Stretches should be cared for by cleaning regularly with soap, then massaging with one of a number of oils/creams. Jojoba, Extra Virgin Olive, and Emu Oils are three of the most popular, all are readily available and will speed healing process, and soften any developing scar tissue that may develop during the stretching process. Creams containing Vitamin E have also gained popularity, they nourish the skin allowing more and healthier skin cells to grow, potentially avoiding the 'thinning' effect discussed below.
If the skin around the piercing gets particularly thin, it is recommended that stretching ceases and the piercing is downsized to allow the tissue to thicken again and feeding it with a vitamin E cream/oil, then reinserting the larger jewelry/taper once the tissue is thicker and healthier. By repeating this process, you can usually drastically increase the thickness of the tissue. In addition, choice of jewelry material can have an effect on the tissue's thickness (and general health). Many people find the high quality wooden jewelry both thickens the tissue and keeps it healthy (and stink-free).
Most people can stretch about one inch per year. Over-stretching can result in tearing or migration, which will usually lead to scar tissue. The biggest problem with this is that it makes further stretching more difficult. Over-stretching can also result in damage to nerves, leading to a loss of feeling in the tissue. However, feeling typically returns in six to twelve months. Damage can also be done to blood vessels, resulting in a loss of circulation, in which case the tissue may die or become significantly weakened.
Another problem is the development of a "lip" behind the piercing. These blowout "lips" commonly appear around earlobe and other piercings that are stretched too quickly for the body to adapt. The simple way to get rid of them, if you catch them in time, is to downsize them immediately, and allow them to reabsorb. Folding or rotating the lip back inside the piercing and applying pressure to the outside with washers and O-rings, will sometimes help it assimilate back into the primary tissue. However, this doesn't always work. The more advanced way to get rid of them is to physically remove them. One method that has been met with good success is tightly tying off the lip (using a tunnel as a backing), allowing the tissue to die, and then removing it.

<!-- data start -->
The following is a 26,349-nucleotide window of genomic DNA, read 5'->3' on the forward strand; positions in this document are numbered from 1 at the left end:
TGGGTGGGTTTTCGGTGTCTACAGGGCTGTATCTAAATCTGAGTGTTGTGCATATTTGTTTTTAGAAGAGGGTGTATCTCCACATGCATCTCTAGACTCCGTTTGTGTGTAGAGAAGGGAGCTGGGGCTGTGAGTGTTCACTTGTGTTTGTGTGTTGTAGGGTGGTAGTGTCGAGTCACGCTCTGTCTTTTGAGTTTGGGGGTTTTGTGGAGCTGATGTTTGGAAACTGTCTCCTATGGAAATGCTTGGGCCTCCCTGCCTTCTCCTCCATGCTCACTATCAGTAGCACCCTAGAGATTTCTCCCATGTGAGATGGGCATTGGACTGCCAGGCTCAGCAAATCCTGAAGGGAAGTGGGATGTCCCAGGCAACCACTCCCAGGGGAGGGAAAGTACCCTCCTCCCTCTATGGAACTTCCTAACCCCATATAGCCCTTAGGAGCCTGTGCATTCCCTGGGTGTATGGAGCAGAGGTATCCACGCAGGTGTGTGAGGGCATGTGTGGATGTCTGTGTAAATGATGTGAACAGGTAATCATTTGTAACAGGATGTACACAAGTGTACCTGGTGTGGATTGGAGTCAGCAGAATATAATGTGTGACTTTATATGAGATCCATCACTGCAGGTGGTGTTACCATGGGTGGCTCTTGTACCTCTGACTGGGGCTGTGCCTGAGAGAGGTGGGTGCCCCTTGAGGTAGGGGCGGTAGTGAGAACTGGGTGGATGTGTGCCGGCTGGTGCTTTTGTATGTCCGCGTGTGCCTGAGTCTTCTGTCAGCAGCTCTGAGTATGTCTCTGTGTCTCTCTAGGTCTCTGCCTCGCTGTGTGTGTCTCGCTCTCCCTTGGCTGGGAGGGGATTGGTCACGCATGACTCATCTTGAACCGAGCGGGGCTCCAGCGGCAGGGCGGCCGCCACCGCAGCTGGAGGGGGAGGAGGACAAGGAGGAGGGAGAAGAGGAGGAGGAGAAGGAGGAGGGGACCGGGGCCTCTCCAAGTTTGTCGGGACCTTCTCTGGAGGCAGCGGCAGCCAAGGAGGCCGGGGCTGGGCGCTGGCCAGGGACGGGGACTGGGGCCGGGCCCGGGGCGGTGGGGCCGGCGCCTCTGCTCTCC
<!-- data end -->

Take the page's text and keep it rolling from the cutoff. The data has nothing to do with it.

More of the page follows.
- A person who is either obsessed with stretching their piercings, or with showing off their many stretched piercings, is known as a "Gauge Queen". Some wear this term with pride, others use it derisively.
- Referring to stretched ear lobes as "gauges" is a misnomer and incorrect. A gauge is a unit of measurement and it is incorrect to refer to stretched ear lobes or the jewellery as "ear gauges" as this makes no sense (it is akin to calling them "ear inches").
A variety of jewelry is available for stretched earlobe piercings. Types of jewelry available include plugs, eyelets, and large captive bead rings, as well as hanging styles. Majority of professionals agreed that the best jewellery to wear in a stretched lobe, is something organic such as bone, wood or stone. These materials relieve the wearer from lobe funk and smell.
If the jewelry is removed from the piercing, the hole will shrink in diameter over the course of weeks and months. The amount a stretched earlobe will shrink if jewelry is removed long-term is dependent on the specific person pierced, and it's impossible to give an exact amount that will apply to everyone. Please note, however, that it's generally accepted that a piercing stretched to 4 gauge or over is not likely to shrink to the point it won't be noticeable. Earlobes which have been scalpelled or punched will typically not shrink beyond the size they were when the procedure was performed.